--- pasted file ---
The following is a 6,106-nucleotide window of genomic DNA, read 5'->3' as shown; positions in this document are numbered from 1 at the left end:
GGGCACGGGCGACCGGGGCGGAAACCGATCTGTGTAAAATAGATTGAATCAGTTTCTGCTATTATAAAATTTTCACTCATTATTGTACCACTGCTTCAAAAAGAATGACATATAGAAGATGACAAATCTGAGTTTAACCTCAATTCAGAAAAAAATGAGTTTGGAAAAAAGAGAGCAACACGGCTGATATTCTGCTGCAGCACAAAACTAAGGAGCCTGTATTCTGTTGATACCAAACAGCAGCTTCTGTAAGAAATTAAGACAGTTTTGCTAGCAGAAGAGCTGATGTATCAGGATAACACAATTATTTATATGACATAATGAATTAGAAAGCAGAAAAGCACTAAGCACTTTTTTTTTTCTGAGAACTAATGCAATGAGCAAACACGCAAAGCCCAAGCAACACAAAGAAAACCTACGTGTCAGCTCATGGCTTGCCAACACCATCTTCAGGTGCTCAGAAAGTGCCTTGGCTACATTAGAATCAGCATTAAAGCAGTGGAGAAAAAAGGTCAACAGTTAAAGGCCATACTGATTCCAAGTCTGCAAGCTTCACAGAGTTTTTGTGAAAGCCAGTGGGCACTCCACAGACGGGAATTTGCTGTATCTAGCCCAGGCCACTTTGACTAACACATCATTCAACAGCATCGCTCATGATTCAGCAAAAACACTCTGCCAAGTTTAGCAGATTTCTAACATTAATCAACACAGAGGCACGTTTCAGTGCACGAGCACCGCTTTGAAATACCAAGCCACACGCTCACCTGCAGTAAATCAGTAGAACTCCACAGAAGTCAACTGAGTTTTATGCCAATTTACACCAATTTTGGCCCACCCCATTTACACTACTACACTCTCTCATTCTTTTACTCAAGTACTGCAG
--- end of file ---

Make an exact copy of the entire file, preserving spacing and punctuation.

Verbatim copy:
The following is a 6,106-nucleotide window of genomic DNA, read 5'->3' as shown; positions in this document are numbered from 1 at the left end:
GGGCACGGGCGACCGGGGCGGAAACCGATCTGTGTAAAATAGATTGAATCAGTTTCTGCTATTATAAAATTTTCACTCATTATTGTACCACTGCTTCAAAAAGAATGACATATAGAAGATGACAAATCTGAGTTTAACCTCAATTCAGAAAAAAATGAGTTTGGAAAAAAGAGAGCAACACGGCTGATATTCTGCTGCAGCACAAAACTAAGGAGCCTGTATTCTGTTGATACCAAACAGCAGCTTCTGTAAGAAATTAAGACAGTTTTGCTAGCAGAAGAGCTGATGTATCAGGATAACACAATTATTTATATGACATAATGAATTAGAAAGCAGAAAAGCACTAAGCACTTTTTTTTTTCTGAGAACTAATGCAATGAGCAAACACGCAAAGCCCAAGCAACACAAAGAAAACCTACGTGTCAGCTCATGGCTTGCCAACACCATCTTCAGGTGCTCAGAAAGTGCCTTGGCTACATTAGAATCAGCATTAAAGCAGTGGAGAAAAAAGGTCAACAGTTAAAGGCCATACTGATTCCAAGTCTGCAAGCTTCACAGAGTTTTTGTGAAAGCCAGTGGGCACTCCACAGACGGGAATTTGCTGTATCTAGCCCAGGCCACTTTGACTAACACATCATTCAACAGCATCGCTCATGATTCAGCAAAAACACTCTGCCAAGTTTAGCAGATTTCTAACATTAATCAACACAGAGGCACGTTTCAGTGCACGAGCACCGCTTTGAAATACCAAGCCACACGCTCACCTGCAGTAAATCAGTAGAACTCCACAGAAGTCAACTGAGTTTTATGCCAATTTACACCAATTTTGGCCCACCCCATTTACACTACTACACTCTCTCATTCTTTTACTCAAGTACTGCAG